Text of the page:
follow Dictionary.com

Hone in vs. home in? What's the difference?

overshoot

[v. oh-ver-shoot; n. oh-ver-shoot] /v. ˌoʊ vərˈʃut; n. ˈoʊ vərˌʃut/
verb (used with object), overshot, overshooting.
1.
to shoot or go over, beyond, or above; miss:
The missile overshot its target.
2.
to pass or go by or beyond (a point, limit, etc.):
to overshoot a stop sign.
3.
to shoot or pour down over:
turbulent water overshooting the top of the dam.
4.
to overreach (oneself or itself); go further than is intended or proper; go too far:
It looked as though his self-confidence had overshot itself.
5.
(of an aircraft or pilot) to fly too far along (a landing strip) in attempting to land.
verb (used without object), overshot, overshooting.
6.
to fly or go beyond.
7.
to shoot over or above a mark.
noun
8.
a shooting beyond a specified point or target:
two overshoots in the missile test series.
9.
the amount of excessive distance in a trajectory or route:
a two-mile overshoot on the artillery range.
Origin of overshoot
1325-1375
1325-75; Middle English; see over-, shoot1
Dictionary.com Unabridged
Based on the Random House Dictionary, © Random House, Inc. 2015.
Cite This Source
Examples from the Web for overshoot
Contemporary Examples
Historical Examples
  • It was unthinkable that he should overshoot the gutter, but he imagined it was still some distance off.

    Johnstone of the Border Harold Bindloss
  • For an instant he had a quick fear that he might overshoot his mark.

    Pirates of the Gorm Nat Schachner
  • You are overrating the effects of our failure—you never seem to be able to do anything but overshoot your mark.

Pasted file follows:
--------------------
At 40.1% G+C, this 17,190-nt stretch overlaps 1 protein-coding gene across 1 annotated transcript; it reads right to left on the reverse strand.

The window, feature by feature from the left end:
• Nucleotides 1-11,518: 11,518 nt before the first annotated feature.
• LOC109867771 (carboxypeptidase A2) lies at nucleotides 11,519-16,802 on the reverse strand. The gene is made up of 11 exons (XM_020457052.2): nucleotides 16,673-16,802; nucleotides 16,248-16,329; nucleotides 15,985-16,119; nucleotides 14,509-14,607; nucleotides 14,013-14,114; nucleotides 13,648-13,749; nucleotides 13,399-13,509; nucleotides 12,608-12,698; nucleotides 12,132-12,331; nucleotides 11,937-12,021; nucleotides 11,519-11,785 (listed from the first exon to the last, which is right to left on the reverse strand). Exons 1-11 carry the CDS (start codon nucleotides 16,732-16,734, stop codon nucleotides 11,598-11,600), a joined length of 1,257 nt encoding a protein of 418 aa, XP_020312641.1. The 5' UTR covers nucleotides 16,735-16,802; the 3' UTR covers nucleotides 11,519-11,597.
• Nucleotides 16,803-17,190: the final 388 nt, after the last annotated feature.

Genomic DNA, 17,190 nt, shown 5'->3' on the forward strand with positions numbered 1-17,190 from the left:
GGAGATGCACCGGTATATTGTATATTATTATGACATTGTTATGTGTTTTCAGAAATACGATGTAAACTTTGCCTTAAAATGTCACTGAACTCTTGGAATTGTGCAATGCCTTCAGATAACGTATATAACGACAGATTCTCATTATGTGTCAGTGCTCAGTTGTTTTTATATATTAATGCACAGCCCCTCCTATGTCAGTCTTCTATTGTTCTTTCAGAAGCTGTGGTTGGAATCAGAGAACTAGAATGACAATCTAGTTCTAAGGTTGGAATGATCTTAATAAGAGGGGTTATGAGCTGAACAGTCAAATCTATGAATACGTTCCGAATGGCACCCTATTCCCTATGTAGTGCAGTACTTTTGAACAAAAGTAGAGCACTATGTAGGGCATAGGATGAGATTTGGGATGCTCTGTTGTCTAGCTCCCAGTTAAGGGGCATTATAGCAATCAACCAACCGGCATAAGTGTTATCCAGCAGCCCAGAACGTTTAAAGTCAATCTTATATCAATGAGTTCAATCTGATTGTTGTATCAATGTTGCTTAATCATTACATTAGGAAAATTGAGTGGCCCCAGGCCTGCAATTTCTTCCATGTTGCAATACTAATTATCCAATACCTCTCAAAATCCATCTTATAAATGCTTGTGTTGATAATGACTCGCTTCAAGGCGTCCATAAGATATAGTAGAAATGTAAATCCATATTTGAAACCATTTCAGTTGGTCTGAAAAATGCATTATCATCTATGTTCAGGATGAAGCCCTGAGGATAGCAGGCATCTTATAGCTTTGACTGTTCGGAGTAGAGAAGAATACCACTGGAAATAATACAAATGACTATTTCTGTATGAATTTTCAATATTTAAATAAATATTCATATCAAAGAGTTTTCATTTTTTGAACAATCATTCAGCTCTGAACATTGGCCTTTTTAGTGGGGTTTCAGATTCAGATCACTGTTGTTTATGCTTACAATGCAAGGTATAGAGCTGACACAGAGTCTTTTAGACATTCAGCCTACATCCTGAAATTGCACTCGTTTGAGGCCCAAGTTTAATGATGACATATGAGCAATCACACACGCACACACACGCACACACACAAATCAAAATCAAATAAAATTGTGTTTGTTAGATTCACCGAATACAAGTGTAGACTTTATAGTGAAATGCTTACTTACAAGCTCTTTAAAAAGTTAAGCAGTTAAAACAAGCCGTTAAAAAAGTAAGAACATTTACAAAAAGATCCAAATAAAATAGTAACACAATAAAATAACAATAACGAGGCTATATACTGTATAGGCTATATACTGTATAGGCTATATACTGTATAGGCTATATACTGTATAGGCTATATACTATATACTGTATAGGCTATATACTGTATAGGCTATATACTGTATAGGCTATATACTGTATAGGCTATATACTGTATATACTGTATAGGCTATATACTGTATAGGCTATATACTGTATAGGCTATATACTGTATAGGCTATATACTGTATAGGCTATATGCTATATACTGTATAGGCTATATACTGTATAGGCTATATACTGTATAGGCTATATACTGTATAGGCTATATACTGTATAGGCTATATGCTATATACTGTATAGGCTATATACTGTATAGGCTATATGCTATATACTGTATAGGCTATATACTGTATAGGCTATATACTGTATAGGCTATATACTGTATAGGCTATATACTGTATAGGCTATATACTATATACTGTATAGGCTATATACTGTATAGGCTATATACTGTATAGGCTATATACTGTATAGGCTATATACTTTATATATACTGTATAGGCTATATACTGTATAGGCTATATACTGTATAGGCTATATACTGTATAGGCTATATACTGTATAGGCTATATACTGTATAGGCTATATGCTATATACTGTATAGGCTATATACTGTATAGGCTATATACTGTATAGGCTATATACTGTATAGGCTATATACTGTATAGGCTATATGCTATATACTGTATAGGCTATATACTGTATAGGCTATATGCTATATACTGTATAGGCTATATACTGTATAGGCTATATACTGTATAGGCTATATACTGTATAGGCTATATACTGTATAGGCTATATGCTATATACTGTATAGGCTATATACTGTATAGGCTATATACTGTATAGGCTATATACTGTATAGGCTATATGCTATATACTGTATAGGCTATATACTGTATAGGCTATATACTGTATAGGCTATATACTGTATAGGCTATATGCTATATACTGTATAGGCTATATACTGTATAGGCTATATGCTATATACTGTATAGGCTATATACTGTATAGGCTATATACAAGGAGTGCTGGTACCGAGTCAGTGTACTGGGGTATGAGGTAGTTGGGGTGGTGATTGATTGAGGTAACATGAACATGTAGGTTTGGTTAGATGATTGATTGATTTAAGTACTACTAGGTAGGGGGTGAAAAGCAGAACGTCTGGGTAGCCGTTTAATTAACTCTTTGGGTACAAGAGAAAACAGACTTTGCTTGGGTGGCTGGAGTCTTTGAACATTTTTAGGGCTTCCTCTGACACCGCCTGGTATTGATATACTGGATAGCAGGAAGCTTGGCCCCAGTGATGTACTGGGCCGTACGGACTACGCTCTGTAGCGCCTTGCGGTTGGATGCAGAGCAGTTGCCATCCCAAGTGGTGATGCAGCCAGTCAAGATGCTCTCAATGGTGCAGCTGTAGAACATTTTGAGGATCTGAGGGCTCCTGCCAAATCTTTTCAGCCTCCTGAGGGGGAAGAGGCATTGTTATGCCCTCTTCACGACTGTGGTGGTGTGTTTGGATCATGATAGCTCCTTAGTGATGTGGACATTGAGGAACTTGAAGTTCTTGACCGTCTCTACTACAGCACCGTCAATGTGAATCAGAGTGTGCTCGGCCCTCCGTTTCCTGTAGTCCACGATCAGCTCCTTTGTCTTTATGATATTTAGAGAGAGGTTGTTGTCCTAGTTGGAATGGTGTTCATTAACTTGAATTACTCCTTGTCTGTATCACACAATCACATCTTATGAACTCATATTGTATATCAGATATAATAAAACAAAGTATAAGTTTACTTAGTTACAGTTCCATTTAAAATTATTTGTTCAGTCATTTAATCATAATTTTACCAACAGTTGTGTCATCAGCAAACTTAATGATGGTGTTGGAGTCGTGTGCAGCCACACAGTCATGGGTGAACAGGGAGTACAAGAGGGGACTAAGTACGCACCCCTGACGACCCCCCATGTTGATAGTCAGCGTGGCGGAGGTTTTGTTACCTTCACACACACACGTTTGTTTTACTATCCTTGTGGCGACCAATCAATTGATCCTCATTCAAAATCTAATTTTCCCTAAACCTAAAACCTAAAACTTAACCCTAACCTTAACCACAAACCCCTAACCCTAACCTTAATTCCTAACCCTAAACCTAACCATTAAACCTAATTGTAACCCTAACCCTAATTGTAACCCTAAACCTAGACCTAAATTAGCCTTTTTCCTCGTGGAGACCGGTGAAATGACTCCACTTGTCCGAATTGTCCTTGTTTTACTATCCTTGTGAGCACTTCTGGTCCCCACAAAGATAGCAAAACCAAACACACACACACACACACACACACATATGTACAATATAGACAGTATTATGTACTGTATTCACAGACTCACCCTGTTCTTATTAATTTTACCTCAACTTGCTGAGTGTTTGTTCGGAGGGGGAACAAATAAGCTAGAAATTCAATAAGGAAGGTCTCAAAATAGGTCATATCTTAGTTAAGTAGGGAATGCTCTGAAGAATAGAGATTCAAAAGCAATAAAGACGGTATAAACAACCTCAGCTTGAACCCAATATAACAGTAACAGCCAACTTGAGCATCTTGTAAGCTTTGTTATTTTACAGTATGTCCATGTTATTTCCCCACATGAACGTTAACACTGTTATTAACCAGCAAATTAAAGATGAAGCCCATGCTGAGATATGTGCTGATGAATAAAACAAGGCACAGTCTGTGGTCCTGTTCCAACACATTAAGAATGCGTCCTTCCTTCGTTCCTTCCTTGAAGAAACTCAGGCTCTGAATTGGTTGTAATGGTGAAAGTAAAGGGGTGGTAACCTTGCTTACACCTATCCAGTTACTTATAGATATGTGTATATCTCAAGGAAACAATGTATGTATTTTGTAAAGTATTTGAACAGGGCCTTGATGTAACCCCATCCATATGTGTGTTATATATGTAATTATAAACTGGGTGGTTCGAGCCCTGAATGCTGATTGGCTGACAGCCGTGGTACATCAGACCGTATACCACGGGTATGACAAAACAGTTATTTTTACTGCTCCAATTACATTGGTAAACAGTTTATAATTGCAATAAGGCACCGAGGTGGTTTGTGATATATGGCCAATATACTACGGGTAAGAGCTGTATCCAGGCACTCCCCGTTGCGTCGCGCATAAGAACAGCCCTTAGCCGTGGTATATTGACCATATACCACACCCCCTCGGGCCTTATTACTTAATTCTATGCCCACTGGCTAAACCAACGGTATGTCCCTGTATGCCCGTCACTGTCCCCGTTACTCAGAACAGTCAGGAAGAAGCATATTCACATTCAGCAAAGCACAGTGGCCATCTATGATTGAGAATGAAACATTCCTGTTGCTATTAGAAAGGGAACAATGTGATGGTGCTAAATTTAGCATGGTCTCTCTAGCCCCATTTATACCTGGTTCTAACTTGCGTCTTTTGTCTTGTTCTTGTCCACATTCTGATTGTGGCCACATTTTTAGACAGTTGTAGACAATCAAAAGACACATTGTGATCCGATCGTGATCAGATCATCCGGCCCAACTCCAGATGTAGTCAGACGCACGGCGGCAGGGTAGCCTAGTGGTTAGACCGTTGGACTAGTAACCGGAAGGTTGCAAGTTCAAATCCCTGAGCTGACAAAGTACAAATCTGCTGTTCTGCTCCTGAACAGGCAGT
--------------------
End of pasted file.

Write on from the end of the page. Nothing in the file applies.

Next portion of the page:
Three Dramas Bjrnstjerne M. Bjrnson
  • "Say about a couple of thousand ounces and you overshoot it," Peters answered.

    Colonial Born G. Firth Scott
  • But this caused us to overshoot our time, the Moon spending so fast.

  • But it also makes him careless and liable to overshoot the mark.

  • He was afraid that, if he stood on long to the north, he might overshoot the passage, should one exist.

    Captain Cook W.H.G. Kingston
  • Every time, I seem to come short on the field; or overshoot it.

    Out of the Air Inez Haynes Irwin
British Dictionary definitions for overshoot

overshoot

/ˌəʊvəˈʃuːt/
verb -shoots, -shooting, -shot
1.
to shoot or go beyond (a mark or target)
2.
to cause (an aircraft) to fly or taxi too far along (a runway) during landing or taking off, or (of an aircraft) to fly or taxi too far along a runway
3.
(transitive) to pass swiftly over or down over, as water over a wheel
noun
4.
an act or instance of overshooting
5.
the extent of such overshooting
6.
a momentary excessive response of an electrical or mechanical system
Collins English Dictionary - Complete & Unabridged 2012 Digital Edition
© William Collins Sons & Co. Ltd. 1979, 1986 © HarperCollins
Publishers 1998, 2000, 2003, 2005, 2006, 2007, 2009, 2012
Cite This Source
Word Origin and History for overshoot
v.

mid-14c., "to shoot, run, or pass beyond (a point or limit)," over- + shoot (v.). Related: Overshot; overshooting.

Online Etymology Dictionary, © 2010 Douglas Harper
Cite This Source
overshoot in Medicine

overshoot o·ver·shoot (ō'vər-shōōt')
n.
A change from steady state in response to a sudden change in some factor, as in electric potential or polarity when a cell or tissue is stimulated.

The American Heritage® Stedman's Medical Dictionary
Copyright © 2002, 2001, 1995 by Houghton Mifflin Company. Published by Houghton Mifflin Company.
Cite This Source

Word of the Day

Difficulty index for overshoot

Some English speakers likely know this word

Word Value for overshoot

15
15
Scrabble Words With Friends

Nearby words for overshoot